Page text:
Online password requirements have gotten ridiculous

In summary, many websites are requiring longer and more complex passwords, and even going as far as to say that a weak 8 character password is now weak.
  • #1
leroyjenkens
616
49
I've noticed that websites have started getting ridiculous with password requirements. I like to use the same password for everything, so I don't get confused about which account has which password. It's a pretty good password. It's a combination of letters and numbers and it's 8 characters long. But it seems like as time goes on, 8 characters just isn't good enough anymore. Now websites want you to include letters and numbers, with at least one of them being in caps. Or maybe they want you to have the first character being a letter, which means I have to change my 8 character password, because it doesn't start with a letter. Or maybe 8 characters isn't long enough anymore. They want you to have 15+ characters for your password. That's what my school password is. I had to basically double my old password.
Another school I used to attend, but I still took classes at after graduating, requires you to change your password every once in a while. I guess that keeps everyone out of your account, including you, when you inevitably forget which password you chose for that specific time frame.

I just finished changing my Ebay password, because my old password wasn't working. They could have simply just told me my password in the email instead of forcing me to change it. You'd think I could have used my standard 8 character password, since that obviously wasn't correct when trying to log in. Well, when I tried to use that, the website tells me I can't use passwords I've already used. So if I've already used that password... and I can't use that password to log in... then what's going on? They basically said "You can't make that your new password, because that's your current password." Yet it won't work when I try to log in. That's absurd.
I guess that's not really a problem with passwords, it's a problem with Ebay. But that was the impetus behind this thread.
When I was making my new password, it said my 8 character password was weak. I remember when I was a kid, I had 5 character passwords that were actual words. Websites would say that it was weak, and I agree. Now, my 8 character password is a combination of random letters and numbers and websites considered it strong. Now it's weak.

Is it really the character limit that's making people's accounts get stolen? Or is it keyloggers or some such programs that copy what you're typing as your password, and let the hacker know what it is? If that's the case, then your character limit can be 20 characters, and it doesn't matter.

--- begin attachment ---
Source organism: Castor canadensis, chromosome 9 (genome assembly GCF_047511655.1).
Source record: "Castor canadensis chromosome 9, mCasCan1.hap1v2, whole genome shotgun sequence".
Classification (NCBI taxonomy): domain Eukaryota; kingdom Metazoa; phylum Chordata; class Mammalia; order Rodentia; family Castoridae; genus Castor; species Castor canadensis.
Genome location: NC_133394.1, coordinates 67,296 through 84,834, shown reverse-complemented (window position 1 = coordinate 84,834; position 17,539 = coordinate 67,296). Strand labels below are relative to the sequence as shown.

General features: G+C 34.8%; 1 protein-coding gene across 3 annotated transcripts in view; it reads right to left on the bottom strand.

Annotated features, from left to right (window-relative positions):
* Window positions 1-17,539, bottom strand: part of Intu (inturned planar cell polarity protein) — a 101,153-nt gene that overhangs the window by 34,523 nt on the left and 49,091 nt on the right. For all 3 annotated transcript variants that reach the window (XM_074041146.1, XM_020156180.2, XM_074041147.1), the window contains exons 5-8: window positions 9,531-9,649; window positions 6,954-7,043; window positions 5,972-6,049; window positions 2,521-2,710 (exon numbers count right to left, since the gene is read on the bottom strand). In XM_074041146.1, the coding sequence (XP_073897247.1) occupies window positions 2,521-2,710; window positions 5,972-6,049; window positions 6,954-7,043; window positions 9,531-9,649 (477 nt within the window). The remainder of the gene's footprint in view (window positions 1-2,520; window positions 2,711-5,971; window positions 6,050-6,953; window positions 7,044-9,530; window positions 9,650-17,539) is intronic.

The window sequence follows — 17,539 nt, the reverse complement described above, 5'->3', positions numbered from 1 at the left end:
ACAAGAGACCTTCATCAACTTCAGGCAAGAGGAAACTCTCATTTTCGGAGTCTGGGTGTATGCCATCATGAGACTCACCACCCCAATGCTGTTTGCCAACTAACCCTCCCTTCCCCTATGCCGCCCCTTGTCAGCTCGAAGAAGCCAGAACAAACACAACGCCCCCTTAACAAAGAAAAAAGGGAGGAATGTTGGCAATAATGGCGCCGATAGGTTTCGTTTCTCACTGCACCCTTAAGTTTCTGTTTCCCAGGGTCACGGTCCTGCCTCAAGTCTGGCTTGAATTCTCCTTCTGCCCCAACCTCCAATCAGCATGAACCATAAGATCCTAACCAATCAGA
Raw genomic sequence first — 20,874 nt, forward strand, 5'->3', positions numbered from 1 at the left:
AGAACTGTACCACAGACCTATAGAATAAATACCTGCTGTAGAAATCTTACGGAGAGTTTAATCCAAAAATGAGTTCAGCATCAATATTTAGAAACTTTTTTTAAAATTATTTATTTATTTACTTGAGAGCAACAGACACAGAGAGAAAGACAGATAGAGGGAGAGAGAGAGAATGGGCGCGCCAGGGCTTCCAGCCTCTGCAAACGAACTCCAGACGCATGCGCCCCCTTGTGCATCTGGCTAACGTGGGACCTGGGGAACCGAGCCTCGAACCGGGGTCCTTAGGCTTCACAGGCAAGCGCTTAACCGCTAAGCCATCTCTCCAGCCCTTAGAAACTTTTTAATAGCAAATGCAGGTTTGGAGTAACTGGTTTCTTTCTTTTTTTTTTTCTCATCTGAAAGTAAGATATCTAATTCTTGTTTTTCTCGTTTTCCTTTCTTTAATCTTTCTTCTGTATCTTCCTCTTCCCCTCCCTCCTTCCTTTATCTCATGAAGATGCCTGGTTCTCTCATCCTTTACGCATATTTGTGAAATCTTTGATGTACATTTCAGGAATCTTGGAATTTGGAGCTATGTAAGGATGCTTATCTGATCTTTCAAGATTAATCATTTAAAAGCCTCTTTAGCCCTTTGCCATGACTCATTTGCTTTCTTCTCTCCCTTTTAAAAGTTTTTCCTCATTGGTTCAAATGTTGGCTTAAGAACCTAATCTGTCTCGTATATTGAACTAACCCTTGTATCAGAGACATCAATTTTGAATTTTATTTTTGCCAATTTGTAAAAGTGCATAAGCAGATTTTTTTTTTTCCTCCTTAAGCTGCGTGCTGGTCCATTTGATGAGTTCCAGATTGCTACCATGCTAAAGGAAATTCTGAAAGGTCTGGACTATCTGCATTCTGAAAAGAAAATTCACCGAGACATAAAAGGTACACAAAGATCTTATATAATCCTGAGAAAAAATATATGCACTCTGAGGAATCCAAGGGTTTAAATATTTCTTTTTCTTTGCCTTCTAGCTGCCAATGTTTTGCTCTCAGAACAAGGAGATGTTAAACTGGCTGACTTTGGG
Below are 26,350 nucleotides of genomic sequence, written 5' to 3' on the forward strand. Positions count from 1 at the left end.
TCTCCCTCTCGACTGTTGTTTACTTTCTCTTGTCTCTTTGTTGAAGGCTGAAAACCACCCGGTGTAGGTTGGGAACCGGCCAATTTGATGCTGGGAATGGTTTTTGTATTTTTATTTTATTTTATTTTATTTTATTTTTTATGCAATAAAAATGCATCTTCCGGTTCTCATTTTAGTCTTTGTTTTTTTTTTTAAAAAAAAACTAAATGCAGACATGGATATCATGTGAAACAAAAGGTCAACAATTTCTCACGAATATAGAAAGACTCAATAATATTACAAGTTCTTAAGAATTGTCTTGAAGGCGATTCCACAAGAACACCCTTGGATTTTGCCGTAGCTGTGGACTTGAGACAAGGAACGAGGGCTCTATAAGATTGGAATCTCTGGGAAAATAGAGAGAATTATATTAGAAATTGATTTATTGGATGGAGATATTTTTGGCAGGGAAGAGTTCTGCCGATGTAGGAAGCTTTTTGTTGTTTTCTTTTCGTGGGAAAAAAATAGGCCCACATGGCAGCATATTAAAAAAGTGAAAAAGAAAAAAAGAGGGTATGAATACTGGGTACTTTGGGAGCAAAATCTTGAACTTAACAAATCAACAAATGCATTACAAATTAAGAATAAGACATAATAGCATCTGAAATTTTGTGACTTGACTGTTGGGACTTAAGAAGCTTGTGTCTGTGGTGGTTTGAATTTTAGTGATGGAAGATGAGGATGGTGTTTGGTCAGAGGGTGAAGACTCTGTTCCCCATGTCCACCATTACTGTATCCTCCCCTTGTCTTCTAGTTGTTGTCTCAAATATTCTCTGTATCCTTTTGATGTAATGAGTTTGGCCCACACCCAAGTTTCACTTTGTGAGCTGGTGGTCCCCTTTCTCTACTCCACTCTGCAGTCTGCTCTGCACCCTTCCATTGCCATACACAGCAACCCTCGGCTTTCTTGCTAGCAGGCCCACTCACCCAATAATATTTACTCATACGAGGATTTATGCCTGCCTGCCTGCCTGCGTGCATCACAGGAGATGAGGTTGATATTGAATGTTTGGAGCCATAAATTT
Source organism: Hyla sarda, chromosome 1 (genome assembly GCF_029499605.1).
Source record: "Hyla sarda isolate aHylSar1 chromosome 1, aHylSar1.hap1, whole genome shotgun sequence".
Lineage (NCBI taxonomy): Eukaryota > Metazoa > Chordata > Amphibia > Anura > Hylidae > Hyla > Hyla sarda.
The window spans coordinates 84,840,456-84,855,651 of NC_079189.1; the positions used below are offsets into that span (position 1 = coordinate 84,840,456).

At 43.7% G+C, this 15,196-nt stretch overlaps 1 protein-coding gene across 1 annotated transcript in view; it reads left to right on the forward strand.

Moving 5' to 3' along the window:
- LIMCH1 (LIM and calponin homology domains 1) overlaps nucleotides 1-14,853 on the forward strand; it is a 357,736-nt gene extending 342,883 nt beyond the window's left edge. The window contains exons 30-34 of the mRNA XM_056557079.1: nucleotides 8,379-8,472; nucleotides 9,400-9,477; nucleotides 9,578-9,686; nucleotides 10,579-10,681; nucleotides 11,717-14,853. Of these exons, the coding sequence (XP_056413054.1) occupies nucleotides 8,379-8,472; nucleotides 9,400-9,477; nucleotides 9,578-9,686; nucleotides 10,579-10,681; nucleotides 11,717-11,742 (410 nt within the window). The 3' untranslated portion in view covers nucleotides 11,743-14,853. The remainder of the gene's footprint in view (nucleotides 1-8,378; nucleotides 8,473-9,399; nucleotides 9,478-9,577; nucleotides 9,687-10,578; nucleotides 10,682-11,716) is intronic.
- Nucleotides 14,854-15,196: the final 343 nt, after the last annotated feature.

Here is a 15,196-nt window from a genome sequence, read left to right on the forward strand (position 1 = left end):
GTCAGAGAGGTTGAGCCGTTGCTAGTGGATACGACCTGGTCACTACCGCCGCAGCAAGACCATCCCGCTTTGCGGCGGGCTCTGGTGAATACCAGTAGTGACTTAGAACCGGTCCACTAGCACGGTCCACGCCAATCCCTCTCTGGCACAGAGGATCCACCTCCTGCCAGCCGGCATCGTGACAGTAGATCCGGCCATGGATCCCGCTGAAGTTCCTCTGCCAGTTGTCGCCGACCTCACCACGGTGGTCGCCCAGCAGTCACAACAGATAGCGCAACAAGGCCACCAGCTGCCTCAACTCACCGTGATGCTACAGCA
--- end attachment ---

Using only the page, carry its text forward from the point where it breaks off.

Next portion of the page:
Are websites making the character limit so high just to give the users a false sense of security? I think so.

This isn't just a rant, this is a legitimate concern that eventually we're going to have to write our own novels, and use that novel as our password; a minimum of 50,000 characters.
 
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  • #2
You think typical websites have become restrictive? Work for the Department of Defense! :eek:
 
  • #3
leroyjenkens said:
When I was making my new password, it said my 8 character password was weak. I remember when I was a kid, I had 5 character passwords that were actual words. Websites would say that it was weak, and I agree.
I always have to groan a little when I still see on TV, and in movies and books, people able to break into other peoples computers by figuring out the password turns out to be their daughter's nickname or their wedding anniversary date backwards. In other words, the key, in fiction, is in fathoming the account holder's psychology. Maybe 20 years ago, but not lately.
 
  • #4
I hate password requirements. I have so many different passwords for different accounts because what's good for one isn't good for another. Some places require 6-12 characters, others 8 and more, some have to have a capital, some a number etc. The worst is the university I am at which requires 8-12, letters and numbers with at least one capital and must be changed every term. It's a nightmare, every few months I have to come up with something different and the system tracks if it is in any way similar to your previous password, including if the pattern on the keyboard is the same.

I find this topic quite interesting because it seems like such a system encourages un-secure behaviour. I have a few friends who use password manager software rather than remember everything. Whilst this is all well and good it means that if you can find out one password you can go onto their password manager and get everything, from their bank to their facebook via their amazon account. I also know people who write down their passwords in a planner or on their phone.

It seems to me that it would be quite secure to scrap all the complicated and diverse requirements we have now in favour of a phrase. What is the likelihood that anyone could guess or break a password along the lines of "My green toad Timmy likes to eat peas." Its length along would seem to make it much harder to brute force hack.

Perhaps I'm missing some key element that makes having several variants of "MniEl990" safer than the above example but I somehow doubt it.
 
  • #5
Ryan_m_b said: